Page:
There are several tutorials and articles out there, but this is what I did when I needed to plot a bathymetry profile across a set of points.
What was supposed to be a weekend counting shorebirds at Rangitoto and Motutapu islands turned into a little lizard survey by surprise.
The breeding season 2018-2019 is over and it looks like it hasn't been bad for the west coast. As far as I know a total of 10 chicks have successfully fledged but I expect the final count to be announced at the Auckland dotterel forum next April.
One of my favorite papers last year was "Aquatic Ecological Assessment" taught by Dr. Kevin Simon. As part of this course I did an analysis using data collected by the Auckland Council from a set of freshwater streams in the Auckland region. The report makes use of several macroinvertebrate biotic indices: macroinvertebrate community index (MCI), semi-quantitative macroinvertebrate community index (SQMCI), taxa richness (TR) and the percentage of Ephemeroptera (mayfly), Plecoptera (stonefly) and Trichoptera (caddisfly) (%EPT). I used R to perform all the calculations and to generate all the graphs and plots included in the analysis.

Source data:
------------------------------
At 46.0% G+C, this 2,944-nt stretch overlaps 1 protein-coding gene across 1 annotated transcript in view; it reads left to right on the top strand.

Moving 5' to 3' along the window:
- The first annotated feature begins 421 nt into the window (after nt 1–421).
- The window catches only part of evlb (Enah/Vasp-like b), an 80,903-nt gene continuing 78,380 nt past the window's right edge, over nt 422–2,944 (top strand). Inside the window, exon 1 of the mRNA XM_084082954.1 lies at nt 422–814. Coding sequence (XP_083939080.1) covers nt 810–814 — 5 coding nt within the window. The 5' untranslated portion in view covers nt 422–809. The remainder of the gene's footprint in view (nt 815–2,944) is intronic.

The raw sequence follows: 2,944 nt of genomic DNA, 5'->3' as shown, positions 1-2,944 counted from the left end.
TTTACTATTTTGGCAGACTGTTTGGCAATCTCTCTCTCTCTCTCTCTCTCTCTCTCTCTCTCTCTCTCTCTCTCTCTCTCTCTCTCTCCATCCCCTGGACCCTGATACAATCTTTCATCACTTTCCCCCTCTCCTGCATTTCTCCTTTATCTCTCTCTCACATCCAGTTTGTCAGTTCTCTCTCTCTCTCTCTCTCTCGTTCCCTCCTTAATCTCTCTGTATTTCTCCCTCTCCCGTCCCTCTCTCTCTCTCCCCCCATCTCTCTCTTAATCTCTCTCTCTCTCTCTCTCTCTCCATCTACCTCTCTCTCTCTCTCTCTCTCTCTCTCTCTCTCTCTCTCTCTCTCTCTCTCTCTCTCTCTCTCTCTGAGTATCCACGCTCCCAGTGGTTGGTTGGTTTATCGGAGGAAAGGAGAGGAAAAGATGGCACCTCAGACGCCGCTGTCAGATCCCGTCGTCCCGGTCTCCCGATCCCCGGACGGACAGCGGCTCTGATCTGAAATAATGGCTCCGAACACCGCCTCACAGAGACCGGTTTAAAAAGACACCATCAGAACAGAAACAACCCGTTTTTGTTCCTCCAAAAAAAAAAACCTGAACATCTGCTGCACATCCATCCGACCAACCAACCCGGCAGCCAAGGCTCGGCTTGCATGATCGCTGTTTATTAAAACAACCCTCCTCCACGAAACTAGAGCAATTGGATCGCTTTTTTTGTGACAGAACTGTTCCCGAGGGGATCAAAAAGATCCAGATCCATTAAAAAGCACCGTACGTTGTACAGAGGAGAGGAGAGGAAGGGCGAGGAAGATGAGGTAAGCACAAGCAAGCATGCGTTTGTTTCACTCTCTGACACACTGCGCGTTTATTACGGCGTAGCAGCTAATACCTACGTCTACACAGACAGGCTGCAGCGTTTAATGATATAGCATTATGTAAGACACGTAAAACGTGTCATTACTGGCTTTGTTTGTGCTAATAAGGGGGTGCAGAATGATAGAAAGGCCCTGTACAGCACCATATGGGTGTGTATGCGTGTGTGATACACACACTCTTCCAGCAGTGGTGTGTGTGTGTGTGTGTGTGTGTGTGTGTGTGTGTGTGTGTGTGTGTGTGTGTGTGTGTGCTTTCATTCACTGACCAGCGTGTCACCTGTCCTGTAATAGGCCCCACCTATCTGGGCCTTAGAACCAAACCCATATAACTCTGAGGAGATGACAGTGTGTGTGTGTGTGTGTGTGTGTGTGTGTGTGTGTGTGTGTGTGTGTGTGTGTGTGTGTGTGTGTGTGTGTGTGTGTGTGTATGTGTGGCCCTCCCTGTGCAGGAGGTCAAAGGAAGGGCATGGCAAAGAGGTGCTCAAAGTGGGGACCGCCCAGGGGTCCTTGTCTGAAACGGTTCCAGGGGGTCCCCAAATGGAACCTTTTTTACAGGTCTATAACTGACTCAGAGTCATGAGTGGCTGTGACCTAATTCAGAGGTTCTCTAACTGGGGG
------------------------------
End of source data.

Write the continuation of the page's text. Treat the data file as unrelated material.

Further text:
Non-metric multidimensional scaling (NMDS) is a technique often used to find similarities and similarities between communities composition. As a part of a broader analysis I wrote to assess the ecological integrity of a set of freshwater streams in the Auckland region, I used NMDS (using R) to compare macroinvertebrate communities composition among the studied streams.
Someone (no idea who!) nominated my mate Sean and I for a "Love your place" award. We were nominated under the category of "Kahikatea" for our work with the NZ dotterel at Piha. According to Ecomatters, the organisers of the event, the Kahikate award is given to an outstanding individual volunteer taking action on a local environmental issue.
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